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Saudi Arabia unveils new projections for NEOM

At the same time as Saudi Crown Prince Mohammed Bin Salman's visit to France, the Kingdom of Saudi Arabia has just publicly released a new video showing the urbanist ambition of its futuristic megapolis NEOM, currently under development.

For those who have not yet read about it in our columns, NEOM is a multi-billion dollar project that aims to build a linear city on the coast of the Red Sea, in northwest Saudi Arabia. A city with its own laws, courts, and taxation system, but above all, which will aim to be powered entirely by renewable energy. With NEOM, the project claims a vision that could revolutionize urban planning around the world: the city of the future.

How to deliver on the promise?

The city will draw its energy from renewable sources and prioritize people’s health and well-being over transportation and infrastructure as may be the case in traditional cities. Putting nature before development is expected to help preserve 95 percent of NEOM’s land, according to project officials.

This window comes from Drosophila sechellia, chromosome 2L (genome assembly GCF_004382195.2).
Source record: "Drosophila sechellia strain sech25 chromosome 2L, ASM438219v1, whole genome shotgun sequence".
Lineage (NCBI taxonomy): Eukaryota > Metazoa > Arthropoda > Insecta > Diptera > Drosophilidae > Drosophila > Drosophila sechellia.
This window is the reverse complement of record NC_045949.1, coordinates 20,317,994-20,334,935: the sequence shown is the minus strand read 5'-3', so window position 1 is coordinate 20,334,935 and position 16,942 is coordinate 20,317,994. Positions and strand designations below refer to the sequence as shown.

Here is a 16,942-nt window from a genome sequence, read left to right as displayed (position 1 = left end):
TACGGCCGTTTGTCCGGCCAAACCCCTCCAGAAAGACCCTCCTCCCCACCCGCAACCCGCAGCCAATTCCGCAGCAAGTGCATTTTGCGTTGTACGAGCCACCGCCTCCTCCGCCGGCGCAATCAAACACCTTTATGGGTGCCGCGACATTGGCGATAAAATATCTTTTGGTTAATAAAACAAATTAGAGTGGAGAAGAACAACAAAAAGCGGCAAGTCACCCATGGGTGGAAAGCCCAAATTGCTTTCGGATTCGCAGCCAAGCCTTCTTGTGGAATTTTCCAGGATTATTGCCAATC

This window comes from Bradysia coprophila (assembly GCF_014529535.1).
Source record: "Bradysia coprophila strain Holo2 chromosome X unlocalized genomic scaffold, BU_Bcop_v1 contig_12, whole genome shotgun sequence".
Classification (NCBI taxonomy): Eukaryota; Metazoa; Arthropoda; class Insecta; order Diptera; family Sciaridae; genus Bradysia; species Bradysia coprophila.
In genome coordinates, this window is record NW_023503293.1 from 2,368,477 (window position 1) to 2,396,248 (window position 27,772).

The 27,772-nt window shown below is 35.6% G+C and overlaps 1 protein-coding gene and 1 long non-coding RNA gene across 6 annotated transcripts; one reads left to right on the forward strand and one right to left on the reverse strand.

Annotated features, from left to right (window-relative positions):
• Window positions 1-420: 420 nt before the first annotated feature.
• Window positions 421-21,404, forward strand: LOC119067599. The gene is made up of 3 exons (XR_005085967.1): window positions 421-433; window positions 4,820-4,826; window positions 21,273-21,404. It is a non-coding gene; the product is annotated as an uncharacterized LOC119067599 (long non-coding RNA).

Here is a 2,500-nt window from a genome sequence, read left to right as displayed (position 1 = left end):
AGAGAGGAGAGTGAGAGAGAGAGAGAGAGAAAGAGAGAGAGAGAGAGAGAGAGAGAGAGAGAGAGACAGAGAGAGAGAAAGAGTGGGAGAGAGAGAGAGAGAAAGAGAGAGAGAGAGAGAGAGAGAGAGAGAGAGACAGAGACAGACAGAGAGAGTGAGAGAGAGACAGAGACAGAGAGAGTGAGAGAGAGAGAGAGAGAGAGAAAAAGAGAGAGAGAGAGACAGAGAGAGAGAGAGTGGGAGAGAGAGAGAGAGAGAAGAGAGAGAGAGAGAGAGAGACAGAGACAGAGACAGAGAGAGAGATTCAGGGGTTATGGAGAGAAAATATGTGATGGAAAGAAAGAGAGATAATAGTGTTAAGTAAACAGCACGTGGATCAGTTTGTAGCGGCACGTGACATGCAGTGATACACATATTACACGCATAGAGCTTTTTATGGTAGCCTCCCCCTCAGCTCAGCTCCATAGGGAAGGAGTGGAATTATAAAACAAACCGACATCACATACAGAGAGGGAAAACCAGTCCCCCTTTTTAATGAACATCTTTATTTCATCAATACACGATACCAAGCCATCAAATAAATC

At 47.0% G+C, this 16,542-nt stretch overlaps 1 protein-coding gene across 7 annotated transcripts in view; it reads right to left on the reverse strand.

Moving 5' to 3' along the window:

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What’s in this new announcement?

In the latest communication from the Saudi government, we learn more about the most important features of The Line, which is only 200 meters wide and 170 kilometers long, but rises 500 meters above sea level. This is higher than the Eiffel Tower or the Empire State Building.

The Line could eventually accommodate some 9 million inhabitants and should be built on an area of 34 square kilometers, an unprecedented feat compared to other cities of similar capacity. The underlying idea is to reduce the infrastructure footprint and create a never-before-seen efficiency in city functions. Thanks to its milder climate than in the country’s most arid regions, future residents should be able to take advantage of the surrounding nature while walking.

 

For a key point of the model is that residents will have access to all the facilities necessary for daily life within a five-minute walk, in addition to a high-speed train offering end-to-end transit in 20 minutes. This is a whole new approach to urban design: the idea of vertically layering city functions while giving people the ability to move fluidly in all three dimensions (up, down, or horizontally) to access them is a concept called Zero Gravity Urbanism. Here, it is not only about large buildings, but also about public parks and pedestrian areas, schools, homes, and workplaces, so that it is possible to move effortlessly and satisfy all daily needs in less than five minutes.

Finally, the entire “city” will be enveloped by a wall made of mirrors, for an effect that promises to be most striking.

So far, about $8 billion has been invested in the project, according to the Saudi government.